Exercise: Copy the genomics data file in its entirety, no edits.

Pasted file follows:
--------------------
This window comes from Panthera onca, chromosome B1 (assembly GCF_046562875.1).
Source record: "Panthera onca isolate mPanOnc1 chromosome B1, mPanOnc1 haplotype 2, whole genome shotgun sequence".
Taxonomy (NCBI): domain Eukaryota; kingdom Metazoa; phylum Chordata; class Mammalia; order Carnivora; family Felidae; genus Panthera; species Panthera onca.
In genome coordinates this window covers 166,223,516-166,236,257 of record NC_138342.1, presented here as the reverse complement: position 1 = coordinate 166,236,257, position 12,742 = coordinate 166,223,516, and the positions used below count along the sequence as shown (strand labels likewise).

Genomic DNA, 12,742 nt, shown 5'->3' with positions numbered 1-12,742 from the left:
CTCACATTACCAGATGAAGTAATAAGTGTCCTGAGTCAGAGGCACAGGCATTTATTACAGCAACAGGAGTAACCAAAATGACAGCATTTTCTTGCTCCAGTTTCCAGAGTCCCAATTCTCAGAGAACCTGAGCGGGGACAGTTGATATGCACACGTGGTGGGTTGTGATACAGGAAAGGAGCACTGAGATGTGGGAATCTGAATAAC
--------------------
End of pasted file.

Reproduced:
This window comes from Panthera onca, chromosome B1 (assembly GCF_046562875.1).
Source record: "Panthera onca isolate mPanOnc1 chromosome B1, mPanOnc1 haplotype 2, whole genome shotgun sequence".
Taxonomy (NCBI): domain Eukaryota; kingdom Metazoa; phylum Chordata; class Mammalia; order Carnivora; family Felidae; genus Panthera; species Panthera onca.
In genome coordinates this window covers 166,223,516-166,236,257 of record NC_138342.1, presented here as the reverse complement: position 1 = coordinate 166,236,257, position 12,742 = coordinate 166,223,516, and the positions used below count along the sequence as shown (strand labels likewise).

Genomic DNA, 12,742 nt, shown 5'->3' with positions numbered 1-12,742 from the left:
CTCACATTACCAGATGAAGTAATAAGTGTCCTGAGTCAGAGGCACAGGCATTTATTACAGCAACAGGAGTAACCAAAATGACAGCATTTTCTTGCTCCAGTTTCCAGAGTCCCAATTCTCAGAGAACCTGAGCGGGGACAGTTGATATGCACACGTGGTGGGTTGTGATACAGGAAAGGAGCACTGAGATGTGGGAATCTGAATAAC